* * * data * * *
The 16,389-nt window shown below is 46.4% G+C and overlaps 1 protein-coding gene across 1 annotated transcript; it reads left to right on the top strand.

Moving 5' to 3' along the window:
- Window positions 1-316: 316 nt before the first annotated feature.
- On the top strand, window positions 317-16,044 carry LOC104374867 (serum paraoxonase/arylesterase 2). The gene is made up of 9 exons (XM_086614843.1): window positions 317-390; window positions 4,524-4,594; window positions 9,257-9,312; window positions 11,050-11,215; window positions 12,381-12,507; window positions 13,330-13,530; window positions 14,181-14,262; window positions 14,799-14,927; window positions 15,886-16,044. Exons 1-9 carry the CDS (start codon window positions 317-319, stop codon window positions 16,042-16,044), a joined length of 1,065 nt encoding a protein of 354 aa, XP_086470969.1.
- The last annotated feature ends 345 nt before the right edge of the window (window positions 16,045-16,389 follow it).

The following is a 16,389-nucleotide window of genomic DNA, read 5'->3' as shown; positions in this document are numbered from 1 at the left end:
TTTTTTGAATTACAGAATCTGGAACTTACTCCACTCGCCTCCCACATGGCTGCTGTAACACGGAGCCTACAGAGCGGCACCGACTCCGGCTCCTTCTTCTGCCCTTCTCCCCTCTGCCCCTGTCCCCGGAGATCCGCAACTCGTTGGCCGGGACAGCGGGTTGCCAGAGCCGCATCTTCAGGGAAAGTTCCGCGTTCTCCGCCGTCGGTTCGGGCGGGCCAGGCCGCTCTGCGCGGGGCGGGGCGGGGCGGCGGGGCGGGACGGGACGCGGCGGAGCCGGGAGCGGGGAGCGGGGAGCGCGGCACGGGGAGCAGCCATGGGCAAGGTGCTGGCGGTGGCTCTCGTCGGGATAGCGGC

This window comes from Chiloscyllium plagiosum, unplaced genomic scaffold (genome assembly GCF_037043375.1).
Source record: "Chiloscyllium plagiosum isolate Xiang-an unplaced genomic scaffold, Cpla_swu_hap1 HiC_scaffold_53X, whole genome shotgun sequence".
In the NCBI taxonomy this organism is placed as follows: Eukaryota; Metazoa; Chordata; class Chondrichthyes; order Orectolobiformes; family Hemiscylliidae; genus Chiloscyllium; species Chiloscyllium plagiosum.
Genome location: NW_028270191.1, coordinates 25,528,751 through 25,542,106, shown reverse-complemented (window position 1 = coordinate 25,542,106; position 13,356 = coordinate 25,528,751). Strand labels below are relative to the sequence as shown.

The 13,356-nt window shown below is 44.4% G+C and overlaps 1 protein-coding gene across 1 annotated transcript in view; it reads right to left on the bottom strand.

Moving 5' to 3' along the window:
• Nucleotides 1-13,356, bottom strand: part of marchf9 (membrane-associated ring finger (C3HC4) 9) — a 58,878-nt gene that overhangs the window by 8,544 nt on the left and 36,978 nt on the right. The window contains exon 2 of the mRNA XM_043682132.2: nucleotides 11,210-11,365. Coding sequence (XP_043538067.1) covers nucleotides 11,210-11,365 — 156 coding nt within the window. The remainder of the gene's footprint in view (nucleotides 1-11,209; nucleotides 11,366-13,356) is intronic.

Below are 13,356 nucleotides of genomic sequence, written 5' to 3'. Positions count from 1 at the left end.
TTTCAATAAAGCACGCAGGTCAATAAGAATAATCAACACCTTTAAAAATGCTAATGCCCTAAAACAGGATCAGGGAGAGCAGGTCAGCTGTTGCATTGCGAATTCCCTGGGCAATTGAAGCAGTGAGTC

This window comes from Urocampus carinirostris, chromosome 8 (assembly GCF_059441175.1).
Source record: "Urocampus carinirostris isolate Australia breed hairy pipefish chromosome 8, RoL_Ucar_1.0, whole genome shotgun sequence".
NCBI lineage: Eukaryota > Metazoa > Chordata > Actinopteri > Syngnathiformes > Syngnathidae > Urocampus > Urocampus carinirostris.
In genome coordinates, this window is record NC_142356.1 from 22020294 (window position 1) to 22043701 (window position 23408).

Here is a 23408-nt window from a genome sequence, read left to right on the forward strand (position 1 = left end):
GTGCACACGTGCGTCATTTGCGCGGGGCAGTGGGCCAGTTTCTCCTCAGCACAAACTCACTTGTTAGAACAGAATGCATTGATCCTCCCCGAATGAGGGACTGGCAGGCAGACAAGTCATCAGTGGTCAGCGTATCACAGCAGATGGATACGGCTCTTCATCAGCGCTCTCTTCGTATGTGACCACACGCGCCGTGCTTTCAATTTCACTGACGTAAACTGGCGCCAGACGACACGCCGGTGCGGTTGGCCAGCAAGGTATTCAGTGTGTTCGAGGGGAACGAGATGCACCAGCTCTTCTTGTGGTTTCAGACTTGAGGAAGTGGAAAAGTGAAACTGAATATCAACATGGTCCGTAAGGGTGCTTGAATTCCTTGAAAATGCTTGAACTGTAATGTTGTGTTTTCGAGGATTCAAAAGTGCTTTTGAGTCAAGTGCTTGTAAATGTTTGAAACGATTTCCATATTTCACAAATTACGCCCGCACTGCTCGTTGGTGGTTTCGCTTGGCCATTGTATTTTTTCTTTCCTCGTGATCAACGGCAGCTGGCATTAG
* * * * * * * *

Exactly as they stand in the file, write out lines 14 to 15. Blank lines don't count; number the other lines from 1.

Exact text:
• Nucleotides 1-13,356, bottom strand: part of marchf9 (membrane-associated ring finger (C3HC4) 9) — a 58,878-nt gene that overhangs the window by 8,544 nt on the left and 36,978 nt on the right. The window contains exon 2 of the mRNA XM_043682132.2: nucleotides 11,210-11,365. Coding sequence (XP_043538067.1) covers nucleotides 11,210-11,365 — 156 coding nt within the window. The remainder of the gene's footprint in view (nucleotides 1-11,209; nucleotides 11,366-13,356) is intronic.

Below are 13,356 nucleotides of genomic sequence, written 5' to 3'. Positions count from 1 at the left end.